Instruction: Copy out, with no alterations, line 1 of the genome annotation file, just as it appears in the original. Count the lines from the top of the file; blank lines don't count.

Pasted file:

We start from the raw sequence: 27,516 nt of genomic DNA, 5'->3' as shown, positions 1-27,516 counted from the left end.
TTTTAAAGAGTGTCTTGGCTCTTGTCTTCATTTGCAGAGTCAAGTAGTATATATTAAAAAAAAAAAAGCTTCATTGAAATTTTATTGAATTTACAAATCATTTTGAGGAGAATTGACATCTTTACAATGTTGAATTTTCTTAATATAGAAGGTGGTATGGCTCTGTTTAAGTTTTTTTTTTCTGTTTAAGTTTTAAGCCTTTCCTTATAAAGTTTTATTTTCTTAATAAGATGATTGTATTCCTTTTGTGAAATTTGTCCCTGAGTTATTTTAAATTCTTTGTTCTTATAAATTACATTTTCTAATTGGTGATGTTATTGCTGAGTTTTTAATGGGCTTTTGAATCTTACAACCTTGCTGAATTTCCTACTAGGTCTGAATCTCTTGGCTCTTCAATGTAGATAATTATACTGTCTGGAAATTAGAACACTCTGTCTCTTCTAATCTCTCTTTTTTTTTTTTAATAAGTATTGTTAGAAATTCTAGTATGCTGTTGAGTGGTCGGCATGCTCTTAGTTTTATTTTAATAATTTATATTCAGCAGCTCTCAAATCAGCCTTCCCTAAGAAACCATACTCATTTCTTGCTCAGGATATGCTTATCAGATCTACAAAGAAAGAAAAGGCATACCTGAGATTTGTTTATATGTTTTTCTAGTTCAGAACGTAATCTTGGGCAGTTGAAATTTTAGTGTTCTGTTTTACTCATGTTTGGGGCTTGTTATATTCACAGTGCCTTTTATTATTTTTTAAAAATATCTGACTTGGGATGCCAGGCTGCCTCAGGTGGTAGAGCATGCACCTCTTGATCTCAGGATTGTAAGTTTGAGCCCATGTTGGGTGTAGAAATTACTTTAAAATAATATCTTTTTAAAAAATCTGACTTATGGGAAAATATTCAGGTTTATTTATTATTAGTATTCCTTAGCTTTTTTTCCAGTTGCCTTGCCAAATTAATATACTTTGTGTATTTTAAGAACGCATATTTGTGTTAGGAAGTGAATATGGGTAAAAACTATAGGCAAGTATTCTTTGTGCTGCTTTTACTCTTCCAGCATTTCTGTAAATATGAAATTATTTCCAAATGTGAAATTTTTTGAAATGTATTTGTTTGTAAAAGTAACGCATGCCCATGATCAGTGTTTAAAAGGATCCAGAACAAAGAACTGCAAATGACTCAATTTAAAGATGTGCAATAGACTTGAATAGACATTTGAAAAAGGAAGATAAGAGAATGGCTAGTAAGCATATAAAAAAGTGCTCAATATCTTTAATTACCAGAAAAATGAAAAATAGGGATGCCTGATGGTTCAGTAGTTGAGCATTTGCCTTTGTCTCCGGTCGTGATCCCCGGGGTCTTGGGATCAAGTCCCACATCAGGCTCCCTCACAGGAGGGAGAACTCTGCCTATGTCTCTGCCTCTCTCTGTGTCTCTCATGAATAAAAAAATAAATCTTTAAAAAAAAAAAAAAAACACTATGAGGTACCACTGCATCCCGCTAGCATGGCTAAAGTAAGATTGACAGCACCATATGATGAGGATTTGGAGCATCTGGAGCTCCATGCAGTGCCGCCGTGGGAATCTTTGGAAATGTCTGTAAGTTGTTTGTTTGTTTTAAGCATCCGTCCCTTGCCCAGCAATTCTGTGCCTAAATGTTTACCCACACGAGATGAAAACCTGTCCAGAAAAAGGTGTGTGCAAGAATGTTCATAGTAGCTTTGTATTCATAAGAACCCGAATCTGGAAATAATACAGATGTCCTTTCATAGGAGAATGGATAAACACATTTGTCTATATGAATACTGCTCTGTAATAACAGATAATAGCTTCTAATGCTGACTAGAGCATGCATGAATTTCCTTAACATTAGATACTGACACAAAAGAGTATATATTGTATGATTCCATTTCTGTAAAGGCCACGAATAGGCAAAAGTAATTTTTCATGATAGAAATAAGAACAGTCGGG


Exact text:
We start from the raw sequence: 27,516 nt of genomic DNA, 5'->3' as shown, positions 1-27,516 counted from the left end.